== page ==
Pomeranians can be prone to a number of hereditary health problems. That is why choosing a responsible breeder from which to purchase your Pomeranian puppy is very important. Responsible Pomeranian breeders will be well educated about the breed and carefully screen their breeding dogs for disorders that can affect these dogs.
Health concerns in the Pomeranian dog breed include, but are not limited to:
Again, a responsible Pomeranian breeder will be well educated about these problems that can occur in the Pomeranian breed. CERF eye test and OFA X-rays (knees/elbows) should have been performed on breeding dogs prior to breeding.
For further reading, here is a very informative web site dedicated to education about health concerns in the Pomeranian dog breed:
Pomeranian Health Issues
Pomeranian Right Breed Info
Many people are drawn in by the Pomeranian’s adorable little face and mischievous looks, but one should be ask themselves if they are ready for the commitment of owning a dog before rushing out and making any hasty decisions. The Pomeranian, while very cute, can be a handful for an inexperienced dog owner – headstrong, hyper, and quite often independent, they frequently take a great deal of time and patience, in order to train. For those who do make the effort, however, the rewards are plentiful.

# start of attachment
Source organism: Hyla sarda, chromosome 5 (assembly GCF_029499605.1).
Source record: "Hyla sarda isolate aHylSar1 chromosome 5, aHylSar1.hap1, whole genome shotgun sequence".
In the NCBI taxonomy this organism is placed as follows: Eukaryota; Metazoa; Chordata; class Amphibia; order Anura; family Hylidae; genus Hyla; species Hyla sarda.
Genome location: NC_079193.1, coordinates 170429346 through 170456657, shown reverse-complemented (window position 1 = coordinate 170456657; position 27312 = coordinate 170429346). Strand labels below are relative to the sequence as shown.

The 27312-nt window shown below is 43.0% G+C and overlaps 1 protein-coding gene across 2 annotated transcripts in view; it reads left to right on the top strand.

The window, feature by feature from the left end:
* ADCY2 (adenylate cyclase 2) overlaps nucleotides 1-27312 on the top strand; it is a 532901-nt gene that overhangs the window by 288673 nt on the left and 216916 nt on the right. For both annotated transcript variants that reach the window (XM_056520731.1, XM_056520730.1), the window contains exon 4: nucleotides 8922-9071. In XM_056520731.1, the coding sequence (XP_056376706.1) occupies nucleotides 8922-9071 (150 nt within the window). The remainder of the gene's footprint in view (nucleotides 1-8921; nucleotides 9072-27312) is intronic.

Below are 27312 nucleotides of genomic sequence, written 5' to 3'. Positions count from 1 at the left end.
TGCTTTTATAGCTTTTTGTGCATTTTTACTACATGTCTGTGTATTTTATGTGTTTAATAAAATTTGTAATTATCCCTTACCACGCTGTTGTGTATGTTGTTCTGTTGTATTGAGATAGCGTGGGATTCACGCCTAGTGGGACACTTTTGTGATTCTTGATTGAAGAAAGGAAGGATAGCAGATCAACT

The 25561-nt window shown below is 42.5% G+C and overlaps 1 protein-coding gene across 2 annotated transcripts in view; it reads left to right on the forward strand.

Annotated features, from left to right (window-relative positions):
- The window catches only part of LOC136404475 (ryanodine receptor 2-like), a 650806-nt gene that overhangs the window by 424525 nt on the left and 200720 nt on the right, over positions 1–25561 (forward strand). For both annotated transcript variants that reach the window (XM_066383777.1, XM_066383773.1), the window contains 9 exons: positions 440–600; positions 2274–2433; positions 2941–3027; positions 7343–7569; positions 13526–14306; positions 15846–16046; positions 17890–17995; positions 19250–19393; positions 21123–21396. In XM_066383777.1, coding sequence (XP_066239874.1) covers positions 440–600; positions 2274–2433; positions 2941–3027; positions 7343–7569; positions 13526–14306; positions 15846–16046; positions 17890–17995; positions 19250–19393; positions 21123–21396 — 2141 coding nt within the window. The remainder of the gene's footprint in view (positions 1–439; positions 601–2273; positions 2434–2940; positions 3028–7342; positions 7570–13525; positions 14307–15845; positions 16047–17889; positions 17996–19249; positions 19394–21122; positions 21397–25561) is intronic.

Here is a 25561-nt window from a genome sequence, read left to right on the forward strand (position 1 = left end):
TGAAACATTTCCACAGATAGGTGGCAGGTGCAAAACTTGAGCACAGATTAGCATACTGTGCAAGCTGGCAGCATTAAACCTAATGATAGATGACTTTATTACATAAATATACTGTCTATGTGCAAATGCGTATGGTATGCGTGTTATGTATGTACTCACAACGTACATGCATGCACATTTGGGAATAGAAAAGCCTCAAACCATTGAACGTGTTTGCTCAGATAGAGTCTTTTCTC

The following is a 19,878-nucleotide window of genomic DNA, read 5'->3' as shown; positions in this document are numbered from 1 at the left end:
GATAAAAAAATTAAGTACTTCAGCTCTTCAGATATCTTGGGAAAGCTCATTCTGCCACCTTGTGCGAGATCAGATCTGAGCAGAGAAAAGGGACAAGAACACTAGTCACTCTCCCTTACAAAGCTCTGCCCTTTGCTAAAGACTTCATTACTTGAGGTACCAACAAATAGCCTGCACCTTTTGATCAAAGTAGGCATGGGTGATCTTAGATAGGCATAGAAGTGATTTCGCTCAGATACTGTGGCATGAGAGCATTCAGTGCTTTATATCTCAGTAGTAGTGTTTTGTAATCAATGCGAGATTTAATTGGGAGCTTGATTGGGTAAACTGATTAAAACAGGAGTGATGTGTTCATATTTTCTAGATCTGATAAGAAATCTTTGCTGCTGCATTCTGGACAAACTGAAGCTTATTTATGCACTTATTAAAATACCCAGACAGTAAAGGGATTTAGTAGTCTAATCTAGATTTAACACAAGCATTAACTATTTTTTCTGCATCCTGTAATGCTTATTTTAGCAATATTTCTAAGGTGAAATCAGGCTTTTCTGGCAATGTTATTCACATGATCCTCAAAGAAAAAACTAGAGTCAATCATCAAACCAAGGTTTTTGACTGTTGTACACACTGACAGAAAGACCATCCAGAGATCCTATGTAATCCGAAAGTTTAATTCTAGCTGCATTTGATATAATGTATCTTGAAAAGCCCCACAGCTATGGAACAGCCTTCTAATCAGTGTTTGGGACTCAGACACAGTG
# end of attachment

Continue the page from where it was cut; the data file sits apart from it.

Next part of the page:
Finding Pomeranian Puppies For Sale By Reputable Breeders
If you are ready to add an adorable Pomeranian puppy to your family, check out Dogs and Puppies Central’s directory of Pomeranian Puppies For Sale, where you will find photos and information posted by reputable Pomeranian breeders. We actively screen Pomeranian breeders who wish to advertise on our service by asking that they meet and follow our Guidelines For Responsible Dog Breeders. We also ask – and check – three references from each breeder.
By performing an initial dog breeder screening, it is our hope that we can help put you in touch with a caring, responsible Pomeranian breeder near you. We cannot physically inspect the premises and dogs owned by breeders advertising with us, so you need to be responsible for doing the final inspection and interview.
Let’s stop the cruelty of puppy mills. Please help us keep money out of the hands of puppy mills, back yard breeders and pet stores. Buy your Pomeranian puppy only from a responsible, caring hobby breeder that raises their dogs and puppies in a loving home environment.
When you locate that perfect Pomeranian puppy – please be sure to send us some photos to be included in our growing gallery of Pomeranian dog and puppy pictures!
More Information about the Pomeranian Dog Breed
Pomeranian on Wikipedia